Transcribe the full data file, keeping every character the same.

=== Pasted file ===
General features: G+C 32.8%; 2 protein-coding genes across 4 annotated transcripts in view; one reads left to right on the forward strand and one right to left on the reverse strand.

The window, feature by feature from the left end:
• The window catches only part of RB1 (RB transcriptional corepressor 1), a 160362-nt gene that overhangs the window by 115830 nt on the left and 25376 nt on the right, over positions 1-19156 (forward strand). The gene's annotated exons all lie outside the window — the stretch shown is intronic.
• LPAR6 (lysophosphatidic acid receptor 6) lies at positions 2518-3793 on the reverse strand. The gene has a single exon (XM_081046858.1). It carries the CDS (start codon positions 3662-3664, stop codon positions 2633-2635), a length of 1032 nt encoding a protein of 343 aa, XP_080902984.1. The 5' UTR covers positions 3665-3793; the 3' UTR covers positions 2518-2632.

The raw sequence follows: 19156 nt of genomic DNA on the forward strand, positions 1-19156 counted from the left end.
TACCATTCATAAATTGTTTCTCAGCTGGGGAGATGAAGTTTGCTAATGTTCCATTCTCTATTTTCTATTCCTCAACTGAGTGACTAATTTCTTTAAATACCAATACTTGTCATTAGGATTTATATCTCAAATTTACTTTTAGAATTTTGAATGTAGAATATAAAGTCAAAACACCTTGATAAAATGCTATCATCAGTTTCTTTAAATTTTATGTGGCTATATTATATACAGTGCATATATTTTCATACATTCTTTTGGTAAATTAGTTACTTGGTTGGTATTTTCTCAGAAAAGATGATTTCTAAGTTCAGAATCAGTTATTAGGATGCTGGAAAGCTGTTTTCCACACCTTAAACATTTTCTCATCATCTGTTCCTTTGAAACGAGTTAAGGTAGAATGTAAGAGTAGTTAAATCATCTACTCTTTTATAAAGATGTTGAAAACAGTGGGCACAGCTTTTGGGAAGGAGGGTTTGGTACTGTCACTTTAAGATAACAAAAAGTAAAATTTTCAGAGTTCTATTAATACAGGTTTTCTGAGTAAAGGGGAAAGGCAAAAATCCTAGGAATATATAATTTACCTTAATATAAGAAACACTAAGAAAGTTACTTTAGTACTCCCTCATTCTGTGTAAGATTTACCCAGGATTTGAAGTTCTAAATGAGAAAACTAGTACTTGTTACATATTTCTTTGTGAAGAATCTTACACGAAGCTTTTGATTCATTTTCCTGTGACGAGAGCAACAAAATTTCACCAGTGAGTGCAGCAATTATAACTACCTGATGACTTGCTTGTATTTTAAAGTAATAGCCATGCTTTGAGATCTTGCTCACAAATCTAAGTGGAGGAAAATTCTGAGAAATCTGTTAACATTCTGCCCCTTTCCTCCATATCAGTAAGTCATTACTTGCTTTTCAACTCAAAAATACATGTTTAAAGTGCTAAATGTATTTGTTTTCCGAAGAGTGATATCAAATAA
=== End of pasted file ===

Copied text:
General features: G+C 32.8%; 2 protein-coding genes across 4 annotated transcripts in view; one reads left to right on the forward strand and one right to left on the reverse strand.

The window, feature by feature from the left end:
• The window catches only part of RB1 (RB transcriptional corepressor 1), a 160362-nt gene that overhangs the window by 115830 nt on the left and 25376 nt on the right, over positions 1-19156 (forward strand). The gene's annotated exons all lie outside the window — the stretch shown is intronic.
• LPAR6 (lysophosphatidic acid receptor 6) lies at positions 2518-3793 on the reverse strand. The gene has a single exon (XM_081046858.1). It carries the CDS (start codon positions 3662-3664, stop codon positions 2633-2635), a length of 1032 nt encoding a protein of 343 aa, XP_080902984.1. The 5' UTR covers positions 3665-3793; the 3' UTR covers positions 2518-2632.

The raw sequence follows: 19156 nt of genomic DNA on the forward strand, positions 1-19156 counted from the left end.
TACCATTCATAAATTGTTTCTCAGCTGGGGAGATGAAGTTTGCTAATGTTCCATTCTCTATTTTCTATTCCTCAACTGAGTGACTAATTTCTTTAAATACCAATACTTGTCATTAGGATTTATATCTCAAATTTACTTTTAGAATTTTGAATGTAGAATATAAAGTCAAAACACCTTGATAAAATGCTATCATCAGTTTCTTTAAATTTTATGTGGCTATATTATATACAGTGCATATATTTTCATACATTCTTTTGGTAAATTAGTTACTTGGTTGGTATTTTCTCAGAAAAGATGATTTCTAAGTTCAGAATCAGTTATTAGGATGCTGGAAAGCTGTTTTCCACACCTTAAACATTTTCTCATCATCTGTTCCTTTGAAACGAGTTAAGGTAGAATGTAAGAGTAGTTAAATCATCTACTCTTTTATAAAGATGTTGAAAACAGTGGGCACAGCTTTTGGGAAGGAGGGTTTGGTACTGTCACTTTAAGATAACAAAAAGTAAAATTTTCAGAGTTCTATTAATACAGGTTTTCTGAGTAAAGGGGAAAGGCAAAAATCCTAGGAATATATAATTTACCTTAATATAAGAAACACTAAGAAAGTTACTTTAGTACTCCCTCATTCTGTGTAAGATTTACCCAGGATTTGAAGTTCTAAATGAGAAAACTAGTACTTGTTACATATTTCTTTGTGAAGAATCTTACACGAAGCTTTTGATTCATTTTCCTGTGACGAGAGCAACAAAATTTCACCAGTGAGTGCAGCAATTATAACTACCTGATGACTTGCTTGTATTTTAAAGTAATAGCCATGCTTTGAGATCTTGCTCACAAATCTAAGTGGAGGAAAATTCTGAGAAATCTGTTAACATTCTGCCCCTTTCCTCCATATCAGTAAGTCATTACTTGCTTTTCAACTCAAAAATACATGTTTAAAGTGCTAAATGTATTTGTTTTCCGAAGAGTGATATCAAATAA